PRISON should be a last resort for female convicts in Swindon and the rest of the country, former jailbird and economist Vicky Pryce has told a women’s charity in the town.

Although she admitted some people deserve to be behind bars, the ex-wife of former cabinet minister Chris Huhne, who served a sentence for perverting the course of justice, believes education and employment is the best way to stop people breaking the law, rather than incarceration.

“Until I went to prison myself, I had absolutely no idea what was going on,” said Ms Pryce on Friday at the Nelson Trust in Old Town.

“I probably had a conservative view that perhaps people deserved what they got.

“Everybody on the outside said it was going to be terrible because they would all hate my background and, indeed, I am luckier than most of the people there; I had a job to go back to of sorts, a house and children who were waiting for me.”

The turning point for the mother-of-five, who served time for accepting speeding points a decade earlier on behalf of her then husband, was during her short stint at Holloway Prison and East Sutton Park Open Prison.

She grew to know the fellow inmates, who divulged in their backgrounds and explained the plights effecting them, such as drug addiction or abuse, which were the root cause of what drove them to crime.

“I would be queuing in line with them to get my aspirins while they went to go and get their pills and methadone, so by the time I got to the front the nurse would laugh,” said the 63-year-old.

“What was immediately obvious was, unlike me, the vast majority of the women that I met were really vulnerable. They had gone through some trauma.

“A very large percentage of them had been in care. Many of them were incredibly depressed, one girl tried to commit suicide because of the separation from her children.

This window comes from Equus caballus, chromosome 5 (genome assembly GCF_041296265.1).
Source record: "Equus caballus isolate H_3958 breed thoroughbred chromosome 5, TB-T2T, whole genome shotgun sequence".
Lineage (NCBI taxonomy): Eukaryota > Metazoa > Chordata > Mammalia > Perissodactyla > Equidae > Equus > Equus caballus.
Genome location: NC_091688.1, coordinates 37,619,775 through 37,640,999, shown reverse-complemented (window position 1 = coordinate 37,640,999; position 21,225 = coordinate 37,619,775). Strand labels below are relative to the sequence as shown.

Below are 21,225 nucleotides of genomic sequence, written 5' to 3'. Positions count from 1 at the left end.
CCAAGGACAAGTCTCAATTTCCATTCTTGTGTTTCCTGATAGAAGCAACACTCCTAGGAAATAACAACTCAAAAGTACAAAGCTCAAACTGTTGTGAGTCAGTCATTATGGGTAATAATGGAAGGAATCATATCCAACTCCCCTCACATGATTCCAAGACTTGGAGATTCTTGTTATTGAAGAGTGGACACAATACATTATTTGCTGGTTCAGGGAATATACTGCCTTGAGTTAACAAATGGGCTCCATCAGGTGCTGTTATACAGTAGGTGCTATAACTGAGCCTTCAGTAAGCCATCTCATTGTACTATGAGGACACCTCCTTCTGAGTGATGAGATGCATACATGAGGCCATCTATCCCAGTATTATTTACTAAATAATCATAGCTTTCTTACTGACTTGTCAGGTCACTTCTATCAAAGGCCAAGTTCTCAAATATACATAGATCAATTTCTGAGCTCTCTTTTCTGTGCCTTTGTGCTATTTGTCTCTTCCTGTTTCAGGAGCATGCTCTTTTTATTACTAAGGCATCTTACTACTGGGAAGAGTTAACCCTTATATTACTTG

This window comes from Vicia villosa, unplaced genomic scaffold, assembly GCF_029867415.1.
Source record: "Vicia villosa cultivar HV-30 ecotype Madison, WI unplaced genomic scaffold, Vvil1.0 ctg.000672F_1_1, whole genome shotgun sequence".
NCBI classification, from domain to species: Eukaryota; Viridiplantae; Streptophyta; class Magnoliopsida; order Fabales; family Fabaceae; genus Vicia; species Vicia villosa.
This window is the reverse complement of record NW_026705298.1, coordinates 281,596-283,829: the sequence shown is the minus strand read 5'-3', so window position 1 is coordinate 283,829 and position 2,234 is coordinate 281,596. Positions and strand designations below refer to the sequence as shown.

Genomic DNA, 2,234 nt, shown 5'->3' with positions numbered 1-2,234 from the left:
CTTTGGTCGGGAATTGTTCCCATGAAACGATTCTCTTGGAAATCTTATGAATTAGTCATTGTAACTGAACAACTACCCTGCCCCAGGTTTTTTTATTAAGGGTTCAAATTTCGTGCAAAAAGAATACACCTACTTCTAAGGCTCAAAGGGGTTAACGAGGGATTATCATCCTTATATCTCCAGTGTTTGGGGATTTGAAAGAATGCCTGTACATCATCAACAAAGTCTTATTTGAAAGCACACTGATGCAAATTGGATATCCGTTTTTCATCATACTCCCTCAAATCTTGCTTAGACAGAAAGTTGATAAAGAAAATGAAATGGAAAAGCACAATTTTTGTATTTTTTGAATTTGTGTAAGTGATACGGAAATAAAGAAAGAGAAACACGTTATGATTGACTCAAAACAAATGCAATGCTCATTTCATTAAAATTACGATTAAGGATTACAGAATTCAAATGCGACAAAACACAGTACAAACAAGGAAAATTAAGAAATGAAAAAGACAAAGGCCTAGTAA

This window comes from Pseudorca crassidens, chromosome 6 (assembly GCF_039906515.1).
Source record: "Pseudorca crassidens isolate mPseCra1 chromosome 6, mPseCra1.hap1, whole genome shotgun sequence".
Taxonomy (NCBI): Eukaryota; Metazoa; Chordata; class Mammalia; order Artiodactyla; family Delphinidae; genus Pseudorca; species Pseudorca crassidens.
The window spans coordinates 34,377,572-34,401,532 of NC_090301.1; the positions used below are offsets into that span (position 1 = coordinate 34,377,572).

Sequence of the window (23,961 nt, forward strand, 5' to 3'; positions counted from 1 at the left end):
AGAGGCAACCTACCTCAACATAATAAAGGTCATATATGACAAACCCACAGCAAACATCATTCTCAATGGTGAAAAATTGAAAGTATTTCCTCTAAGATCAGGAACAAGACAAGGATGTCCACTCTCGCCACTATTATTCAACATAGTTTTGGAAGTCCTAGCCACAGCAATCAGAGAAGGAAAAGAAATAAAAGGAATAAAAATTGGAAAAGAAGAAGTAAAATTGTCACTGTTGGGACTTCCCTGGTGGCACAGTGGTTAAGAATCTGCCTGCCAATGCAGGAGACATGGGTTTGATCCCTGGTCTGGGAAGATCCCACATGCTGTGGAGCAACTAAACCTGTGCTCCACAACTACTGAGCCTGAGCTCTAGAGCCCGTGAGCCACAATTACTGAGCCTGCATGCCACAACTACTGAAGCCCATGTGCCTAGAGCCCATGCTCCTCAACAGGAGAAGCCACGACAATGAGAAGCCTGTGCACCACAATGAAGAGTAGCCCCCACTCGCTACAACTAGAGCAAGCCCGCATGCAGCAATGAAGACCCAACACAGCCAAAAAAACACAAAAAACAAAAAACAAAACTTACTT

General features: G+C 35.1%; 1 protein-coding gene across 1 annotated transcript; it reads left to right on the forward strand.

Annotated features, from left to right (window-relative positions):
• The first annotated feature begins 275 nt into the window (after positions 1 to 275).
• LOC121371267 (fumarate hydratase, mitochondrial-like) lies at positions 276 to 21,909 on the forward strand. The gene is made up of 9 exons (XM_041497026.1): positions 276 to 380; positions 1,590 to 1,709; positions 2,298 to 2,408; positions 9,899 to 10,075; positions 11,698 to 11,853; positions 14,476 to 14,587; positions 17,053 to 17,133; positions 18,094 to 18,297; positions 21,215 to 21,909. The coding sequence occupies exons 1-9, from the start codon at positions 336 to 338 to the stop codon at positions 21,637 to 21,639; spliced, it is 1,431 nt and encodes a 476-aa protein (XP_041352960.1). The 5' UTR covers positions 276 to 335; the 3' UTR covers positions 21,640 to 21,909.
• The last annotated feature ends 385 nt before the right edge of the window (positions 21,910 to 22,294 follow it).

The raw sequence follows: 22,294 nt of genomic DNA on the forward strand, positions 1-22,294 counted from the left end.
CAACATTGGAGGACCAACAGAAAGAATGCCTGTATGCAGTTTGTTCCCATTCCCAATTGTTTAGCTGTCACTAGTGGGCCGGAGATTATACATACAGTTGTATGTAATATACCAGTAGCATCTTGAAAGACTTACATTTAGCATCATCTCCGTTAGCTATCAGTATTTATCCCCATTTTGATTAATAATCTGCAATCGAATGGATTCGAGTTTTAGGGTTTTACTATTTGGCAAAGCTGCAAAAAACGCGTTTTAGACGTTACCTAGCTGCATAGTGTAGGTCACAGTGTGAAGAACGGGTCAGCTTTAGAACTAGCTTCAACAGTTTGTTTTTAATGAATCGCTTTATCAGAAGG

“It was obvious when I was speaking to a lot of people that prison doesn’t work and is not a deterrent of crime."

In her book Prisonomics: Behind Bars in Britain's Failing Prisons, Pryce writes about her own experience and how educating these women and making them more employable would benefit not only them but the public’s purse, as the cost to the taxpayer to keep a person in prison for a year is estimated to be £40,000.

But she believes ministers are ignoring this advice and will only take notice when the money runs outs.

Her sentiments were echoed by Frances Crook, chief executive of the Howard League for Penal Reform.

During the meeting she said there was a ‘grim picture’ across the country and women are being failed by the criminal justice system.

But she praised charities like the Nelson Trust, who are changing this by transforming the lives of ex-offenders and providing rehabilitation.

“Women are different and we need different services,” said Frances, who has also been meeting Michael Gove, Secretary of State for Justice, to urge change.

“What’s happening across the country is women’s centres are losing their funding – it’s shameful.

“You are really making a difference to the lives of women here at the Nelson Trust.”